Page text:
3800 Express — By Richard Thiel — March 2002
|Part 2: Pursuit 3800 continued|
We had the wind and waves on our nose or port bow most of the way over to the Bahamas, but the 3800’s high windshield and optional hardtop and enclosure–and that extra bow flare–did a fine job of keeping us dry, even after the wind backed to our beam. A three-pane affair, the windshield has a composite fiberglass frame, and all three panels have wipers–even the center opening one. The console (which tips out on hinges for easy access) handily accommodated our electronics package–hardly your average arsenal, with three Raymarine displays, two autopilot control heads, two VHFs, and two GPSs.
I knew from the Tiara 3800 that the Pursuit’s entire bridge deck can be raised for the ultimate in accessibility (there’s also a centerline day hatch), but I was too busy fishing to explore the mechanical area until we returned. However, I did spend time checking out the saloon, which is nothing like the Tiara’s and has a configuration ideal for a fishing/sometime-cruising boat. Perfect for a cruising couple, it can also accommodate a sextet of anglers–with privacy. The big V-berth can be closed off with a privacy curtain that retracts into the port head bulkhead, and there’s a port-side settee abaft the head whose back flips up and hangs from the overhead to form bunks. While there’s a retracting privacy curtain and the berths are comfortable, the poor guy in the upper has to contend with an air conditioning outlet blowing on top of him. The lovely inlaid table for the starboard L-shape dinette between the galley and V-berth can be dropped to form another double berth.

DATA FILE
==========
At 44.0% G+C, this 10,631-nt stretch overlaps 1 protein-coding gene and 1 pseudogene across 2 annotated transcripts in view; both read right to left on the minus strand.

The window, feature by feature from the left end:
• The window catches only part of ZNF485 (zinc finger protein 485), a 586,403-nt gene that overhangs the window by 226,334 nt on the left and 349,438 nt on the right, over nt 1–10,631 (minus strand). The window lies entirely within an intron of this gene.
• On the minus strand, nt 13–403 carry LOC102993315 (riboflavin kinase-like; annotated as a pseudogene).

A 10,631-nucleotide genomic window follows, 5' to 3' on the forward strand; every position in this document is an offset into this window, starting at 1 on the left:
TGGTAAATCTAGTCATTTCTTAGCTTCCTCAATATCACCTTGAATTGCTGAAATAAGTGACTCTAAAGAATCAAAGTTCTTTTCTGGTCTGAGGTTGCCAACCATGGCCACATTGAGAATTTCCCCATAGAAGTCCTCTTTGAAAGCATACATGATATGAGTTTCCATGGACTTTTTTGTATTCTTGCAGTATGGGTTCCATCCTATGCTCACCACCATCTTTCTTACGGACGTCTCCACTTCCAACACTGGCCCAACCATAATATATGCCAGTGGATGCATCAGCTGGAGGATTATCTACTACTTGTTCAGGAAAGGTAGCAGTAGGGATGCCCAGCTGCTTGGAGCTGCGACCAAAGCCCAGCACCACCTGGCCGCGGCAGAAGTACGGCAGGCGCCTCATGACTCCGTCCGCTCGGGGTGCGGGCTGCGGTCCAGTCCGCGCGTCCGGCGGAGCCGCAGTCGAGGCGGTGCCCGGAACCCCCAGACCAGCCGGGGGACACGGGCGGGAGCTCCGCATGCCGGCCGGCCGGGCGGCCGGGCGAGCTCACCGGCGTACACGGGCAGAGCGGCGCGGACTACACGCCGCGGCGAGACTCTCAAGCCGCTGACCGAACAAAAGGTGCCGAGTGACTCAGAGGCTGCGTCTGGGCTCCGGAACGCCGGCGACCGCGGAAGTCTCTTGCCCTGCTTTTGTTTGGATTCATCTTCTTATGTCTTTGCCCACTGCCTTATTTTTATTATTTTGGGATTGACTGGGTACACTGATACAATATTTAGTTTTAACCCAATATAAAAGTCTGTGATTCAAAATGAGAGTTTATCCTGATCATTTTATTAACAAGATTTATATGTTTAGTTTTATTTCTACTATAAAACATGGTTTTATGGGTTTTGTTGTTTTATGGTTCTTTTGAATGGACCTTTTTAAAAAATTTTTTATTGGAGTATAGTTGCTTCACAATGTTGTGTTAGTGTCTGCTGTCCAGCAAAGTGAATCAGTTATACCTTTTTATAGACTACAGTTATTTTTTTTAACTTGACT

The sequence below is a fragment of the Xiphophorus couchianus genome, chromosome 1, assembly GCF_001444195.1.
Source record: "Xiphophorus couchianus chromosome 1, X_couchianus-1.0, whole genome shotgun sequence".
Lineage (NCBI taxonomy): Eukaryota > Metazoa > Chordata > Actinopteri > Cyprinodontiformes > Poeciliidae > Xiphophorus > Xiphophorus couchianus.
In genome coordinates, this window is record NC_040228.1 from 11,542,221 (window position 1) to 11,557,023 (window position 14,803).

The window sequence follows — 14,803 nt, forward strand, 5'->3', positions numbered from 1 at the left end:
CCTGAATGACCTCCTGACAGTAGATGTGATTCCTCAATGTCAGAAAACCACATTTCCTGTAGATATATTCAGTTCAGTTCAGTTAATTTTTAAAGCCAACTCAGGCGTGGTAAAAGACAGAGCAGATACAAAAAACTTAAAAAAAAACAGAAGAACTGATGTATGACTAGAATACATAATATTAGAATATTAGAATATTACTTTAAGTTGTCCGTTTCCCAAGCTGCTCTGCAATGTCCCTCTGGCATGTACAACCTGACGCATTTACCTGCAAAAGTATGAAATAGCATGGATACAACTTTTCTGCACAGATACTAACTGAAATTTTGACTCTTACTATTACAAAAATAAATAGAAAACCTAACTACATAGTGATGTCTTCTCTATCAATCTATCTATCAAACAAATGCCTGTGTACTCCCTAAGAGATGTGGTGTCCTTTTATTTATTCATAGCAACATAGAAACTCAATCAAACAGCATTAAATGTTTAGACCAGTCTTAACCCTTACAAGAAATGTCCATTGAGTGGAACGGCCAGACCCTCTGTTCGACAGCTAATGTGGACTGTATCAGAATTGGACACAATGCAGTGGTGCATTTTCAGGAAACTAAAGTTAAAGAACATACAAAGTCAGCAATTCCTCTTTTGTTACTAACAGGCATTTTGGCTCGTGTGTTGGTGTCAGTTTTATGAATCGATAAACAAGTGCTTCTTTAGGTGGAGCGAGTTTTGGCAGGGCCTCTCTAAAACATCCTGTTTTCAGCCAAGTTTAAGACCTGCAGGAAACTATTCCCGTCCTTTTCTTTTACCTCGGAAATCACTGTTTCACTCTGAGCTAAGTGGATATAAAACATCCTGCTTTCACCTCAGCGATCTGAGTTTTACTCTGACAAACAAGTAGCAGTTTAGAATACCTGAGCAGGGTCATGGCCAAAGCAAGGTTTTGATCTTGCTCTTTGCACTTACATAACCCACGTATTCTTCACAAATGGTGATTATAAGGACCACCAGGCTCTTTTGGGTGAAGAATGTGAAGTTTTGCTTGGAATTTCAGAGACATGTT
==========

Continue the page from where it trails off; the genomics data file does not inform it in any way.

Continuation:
Thanks to a smooth ride, our thoughts repeatedly turned to eating during our transits. And while I didn’t prepare anything more complex than a turkey sandwich, I made use of the not-quite-U-shape galley. There’s scads of Corian counterspace when the fillers for the single sink and double cooktop are in place, and an undercounter refrigerator and freezer, microwave, and built-in coffee maker are all standard. Of course, we’d made sure the boat was well stocked, not a problem given the generous galley cabinet stowage. But the best space for food and drink turned out to be the full-height pantry to port of the companionway, which put everything in sight and at our fingertips. You can order this as a rod locker instead (there’s rod stowage under the saloon sole), but it’s such a useful, easy-to-access space, I can’t imagine being without it.
Indeed, there’s stowage everywhere on the 3800, including under the V-berth (it’s hinged for easy access), settees, and even beneath two of the three steps leading to the bridge. Lift the third step and you have automatically lighted access to the electrical panel. It’s a good concept but needs something to hold the step open while you’re working the panel.
If you know anything about either Tiara or Pursuit, you know they’re famous for their finish work, and the 3800 is no exception. The combination of teak bulkheads, teak-and-holly sole, and elegant brass lamps (not just spotlights) makes for an unfishy interior. Everything is perfectly finished, and you can shove your hand up behind any cabinet and not worry about fiberglass splinters. Indeed, the only place I saw anything short of perfection on the 3800 was in, of all places, the engine compartment, where I found some wiring tie-wrapped none too neatly. Nothing unsafe, mind you, but on a boat as well crafted as this, it stood out. Access from the day hatch is good enough for normal maintenance, although the aft-mounted Racors and raw-water strainers were not easily visible.
A day and a half of all-weather running tells you a lot about a boat, in this case that the 3800 is about as flawless a performer as you’ll find. She tends to ride a bit bow high, so you’ll probably run her with a little tab most of the time, unless you’re in a following sea, in which case you’ll want a good deal of tab. Other than that, she’s capable of handling just about anything the sea can throw at you. And after having had everything thrown at me for a day and a half, I know what I’m talking about.
Pursuit Phone: (561) 465-6006. Fax: (561) 465-6177. www.pursuitboats.com.
This article originally appeared in the January 2003 issue of Power & Motoryacht magazine.